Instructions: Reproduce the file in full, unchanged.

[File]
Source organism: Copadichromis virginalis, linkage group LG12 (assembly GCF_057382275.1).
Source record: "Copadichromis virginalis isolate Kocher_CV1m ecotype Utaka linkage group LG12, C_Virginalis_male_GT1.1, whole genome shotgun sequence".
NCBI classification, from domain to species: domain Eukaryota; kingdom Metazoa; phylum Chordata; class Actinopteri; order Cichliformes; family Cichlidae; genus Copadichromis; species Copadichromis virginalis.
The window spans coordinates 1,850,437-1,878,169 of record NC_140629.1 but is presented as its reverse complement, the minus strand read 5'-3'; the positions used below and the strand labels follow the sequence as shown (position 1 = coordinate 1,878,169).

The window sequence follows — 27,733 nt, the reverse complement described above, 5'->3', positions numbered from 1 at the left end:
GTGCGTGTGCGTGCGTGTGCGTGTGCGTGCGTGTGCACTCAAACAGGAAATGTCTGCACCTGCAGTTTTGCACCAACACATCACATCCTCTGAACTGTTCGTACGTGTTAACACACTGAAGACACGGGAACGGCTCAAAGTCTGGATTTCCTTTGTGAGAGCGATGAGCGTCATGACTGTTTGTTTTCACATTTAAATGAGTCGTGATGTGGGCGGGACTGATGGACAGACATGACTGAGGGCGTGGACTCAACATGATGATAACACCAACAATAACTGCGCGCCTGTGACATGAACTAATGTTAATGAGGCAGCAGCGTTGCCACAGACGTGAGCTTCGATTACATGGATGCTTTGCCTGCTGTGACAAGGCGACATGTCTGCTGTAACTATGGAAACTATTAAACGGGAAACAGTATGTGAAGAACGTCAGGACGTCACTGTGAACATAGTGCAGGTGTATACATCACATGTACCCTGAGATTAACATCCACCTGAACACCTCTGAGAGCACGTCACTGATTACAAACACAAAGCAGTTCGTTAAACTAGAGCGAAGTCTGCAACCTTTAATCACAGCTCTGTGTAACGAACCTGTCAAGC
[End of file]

Source organism: Copadichromis virginalis, linkage group LG12 (assembly GCF_057382275.1).
Source record: "Copadichromis virginalis isolate Kocher_CV1m ecotype Utaka linkage group LG12, C_Virginalis_male_GT1.1, whole genome shotgun sequence".
NCBI classification, from domain to species: domain Eukaryota; kingdom Metazoa; phylum Chordata; class Actinopteri; order Cichliformes; family Cichlidae; genus Copadichromis; species Copadichromis virginalis.
The window spans coordinates 1,850,437-1,878,169 of record NC_140629.1 but is presented as its reverse complement, the minus strand read 5'-3'; the positions used below and the strand labels follow the sequence as shown (position 1 = coordinate 1,878,169).

The window sequence follows — 27,733 nt, the reverse complement described above, 5'->3', positions numbered from 1 at the left end:
GTGCGTGTGCGTGCGTGTGCGTGTGCGTGCGTGTGCACTCAAACAGGAAATGTCTGCACCTGCAGTTTTGCACCAACACATCACATCCTCTGAACTGTTCGTACGTGTTAACACACTGAAGACACGGGAACGGCTCAAAGTCTGGATTTCCTTTGTGAGAGCGATGAGCGTCATGACTGTTTGTTTTCACATTTAAATGAGTCGTGATGTGGGCGGGACTGATGGACAGACATGACTGAGGGCGTGGACTCAACATGATGATAACACCAACAATAACTGCGCGCCTGTGACATGAACTAATGTTAATGAGGCAGCAGCGTTGCCACAGACGTGAGCTTCGATTACATGGATGCTTTGCCTGCTGTGACAAGGCGACATGTCTGCTGTAACTATGGAAACTATTAAACGGGAAACAGTATGTGAAGAACGTCAGGACGTCACTGTGAACATAGTGCAGGTGTATACATCACATGTACCCTGAGATTAACATCCACCTGAACACCTCTGAGAGCACGTCACTGATTACAAACACAAAGCAGTTCGTTAAACTAGAGCGAAGTCTGCAACCTTTAATCACAGCTCTGTGTAACGAACCTGTCAAGC